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Did North Korea Actually Dismantle Its Nuclear Test Site? Experts Aren't Convinced
North Korea says it has destroyed its only nuclear test site — but it's difficult to verify whether it actually did, given that experts have not been permitted to analyze the location.
Pyongyang did allow a small group of journalists into North Korea to witness what it said was the destruction of the Punggye-ri test site last week, but these people lack the expertise to discern whether the site is indeed unusable.
At the moment, the only evidence available is images and video footage taken by these journalists. Experts say that's not enough to verify that the site is no longer usable and that it was most likely why North Korea allowed only journalists at the event.
"I can't tell much from these pictures, which, of course, is the reason for journalists only," Jimmie Oxley, a professor at the University of Rhode Island who's an expert on explosives, told Business Insider of photos from the event.
Cheshire said in a tweet that he asked a North Korean official how he could tell the test site was fully destroyed. "He said we had seen with our own eyes the sort of explosion produced," Cheshire said, adding that many questions about verification remain unanswered.
"With this test site ... a lot of this was very deliberately there for journalists," Cheshire told Sky News, adding: "We definitely saw the tunnel entrances collapse, but it's impossible to say what happened beyond that."
He emphasized that North Koreans are "masters of imagery," leaving a great deal of room for skepticism about the destruction of the nuclear test site.
In other words, some are saying North Korea may have made it seem as though it destroyed the test site but could easily make it operational again if it desired.
The Trump-Kim summit could still happen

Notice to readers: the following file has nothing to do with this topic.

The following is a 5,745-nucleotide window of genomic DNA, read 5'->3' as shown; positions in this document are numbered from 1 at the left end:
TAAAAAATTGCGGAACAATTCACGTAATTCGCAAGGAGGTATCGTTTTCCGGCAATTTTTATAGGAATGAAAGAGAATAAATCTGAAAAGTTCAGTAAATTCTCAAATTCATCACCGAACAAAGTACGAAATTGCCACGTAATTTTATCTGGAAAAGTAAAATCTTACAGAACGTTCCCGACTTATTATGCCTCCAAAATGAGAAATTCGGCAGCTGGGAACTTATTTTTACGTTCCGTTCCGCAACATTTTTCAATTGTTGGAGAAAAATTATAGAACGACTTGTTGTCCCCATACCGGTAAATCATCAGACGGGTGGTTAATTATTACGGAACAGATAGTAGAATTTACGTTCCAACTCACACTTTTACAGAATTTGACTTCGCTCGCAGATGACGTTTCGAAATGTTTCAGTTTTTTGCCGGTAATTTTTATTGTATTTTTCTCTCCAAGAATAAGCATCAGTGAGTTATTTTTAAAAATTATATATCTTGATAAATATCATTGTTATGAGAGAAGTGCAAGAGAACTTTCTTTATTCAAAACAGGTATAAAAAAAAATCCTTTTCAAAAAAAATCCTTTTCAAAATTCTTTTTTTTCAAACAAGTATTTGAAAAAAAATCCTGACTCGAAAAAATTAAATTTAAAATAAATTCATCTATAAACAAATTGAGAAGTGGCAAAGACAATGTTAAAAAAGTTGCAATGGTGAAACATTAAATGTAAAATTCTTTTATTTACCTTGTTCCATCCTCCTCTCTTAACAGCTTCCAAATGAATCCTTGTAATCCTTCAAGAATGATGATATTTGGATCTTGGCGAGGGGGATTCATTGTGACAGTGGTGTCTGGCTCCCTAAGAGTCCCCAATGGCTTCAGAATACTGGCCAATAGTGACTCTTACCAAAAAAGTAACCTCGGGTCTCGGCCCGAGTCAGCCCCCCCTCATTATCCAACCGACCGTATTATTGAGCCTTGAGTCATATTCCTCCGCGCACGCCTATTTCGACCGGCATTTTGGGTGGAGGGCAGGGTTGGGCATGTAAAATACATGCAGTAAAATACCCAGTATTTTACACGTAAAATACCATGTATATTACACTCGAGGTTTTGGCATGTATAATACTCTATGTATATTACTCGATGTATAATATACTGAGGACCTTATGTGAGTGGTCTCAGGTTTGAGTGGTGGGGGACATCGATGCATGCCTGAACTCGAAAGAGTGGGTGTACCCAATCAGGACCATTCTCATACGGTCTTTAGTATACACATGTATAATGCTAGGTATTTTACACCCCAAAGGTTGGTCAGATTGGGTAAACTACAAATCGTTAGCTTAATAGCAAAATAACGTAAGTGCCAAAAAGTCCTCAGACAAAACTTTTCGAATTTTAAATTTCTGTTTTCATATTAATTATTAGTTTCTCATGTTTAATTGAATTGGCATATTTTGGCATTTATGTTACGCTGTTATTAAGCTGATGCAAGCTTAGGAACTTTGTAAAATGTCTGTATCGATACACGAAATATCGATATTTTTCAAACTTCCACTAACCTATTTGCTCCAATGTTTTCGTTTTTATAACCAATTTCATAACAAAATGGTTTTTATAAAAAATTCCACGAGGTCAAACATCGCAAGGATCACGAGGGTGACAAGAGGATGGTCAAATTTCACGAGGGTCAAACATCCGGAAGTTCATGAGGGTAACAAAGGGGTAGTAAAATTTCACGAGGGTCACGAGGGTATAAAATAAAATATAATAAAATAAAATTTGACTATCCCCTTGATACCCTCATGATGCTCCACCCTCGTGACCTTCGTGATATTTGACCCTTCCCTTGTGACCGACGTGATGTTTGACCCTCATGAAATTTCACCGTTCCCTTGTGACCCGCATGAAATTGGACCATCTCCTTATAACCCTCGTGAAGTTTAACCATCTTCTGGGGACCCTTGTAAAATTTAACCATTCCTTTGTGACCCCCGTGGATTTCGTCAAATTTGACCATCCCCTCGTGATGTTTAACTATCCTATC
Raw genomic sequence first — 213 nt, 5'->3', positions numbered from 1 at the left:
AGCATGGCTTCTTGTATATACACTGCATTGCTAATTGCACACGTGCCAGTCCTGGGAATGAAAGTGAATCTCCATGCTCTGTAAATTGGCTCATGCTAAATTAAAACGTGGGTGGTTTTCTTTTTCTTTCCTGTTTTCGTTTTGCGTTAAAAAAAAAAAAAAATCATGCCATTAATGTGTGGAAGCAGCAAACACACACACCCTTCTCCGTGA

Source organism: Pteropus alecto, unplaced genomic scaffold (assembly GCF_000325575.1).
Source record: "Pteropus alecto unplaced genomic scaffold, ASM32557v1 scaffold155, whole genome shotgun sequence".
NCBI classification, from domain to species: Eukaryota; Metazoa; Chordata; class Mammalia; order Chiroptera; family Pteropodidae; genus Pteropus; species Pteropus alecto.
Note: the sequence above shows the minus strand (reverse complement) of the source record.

In explaining why President Donald Trump canceled a summit with North Korean leader Kim Jong Un, the Trump administration last week said North Korea broke a major promise in not allowing experts to come in to verify the test site's destruction.
There were signs on Friday that the summit — previously set for June 12 in Singapore — could be salvaged, but many details remain up in the air.
Kim Kye Gwan, North Korea's vice foreign minister, on Friday released a statement through state-run media saying his country's government was willing "to sit down face-to-face with the US and resolve issues anytime and in any format."
Meanwhile, Trump told reporters: "We'll see what happens. It could even be the 12th. We're talking to them now. They very much want to do it. We'd like to do it. We're going to see what happens."
Read more from Business Insider:
- 21 photos of North Korea that Kim Jong Un wouldn't want you to see
- Check out this unusual drone video of 2 Russian advanced Su-57 fighter jets in flight
- Kim Jong Un reportedly cried over North Korea's bad economy, and it could show he's ready to cave to Trump
- Uneasy ceasefire temporarily halts intense air war between Israel and terror groups in Gaza
- North Korea probably couldn't totally get rid of its nukes until years after Trump is out of office
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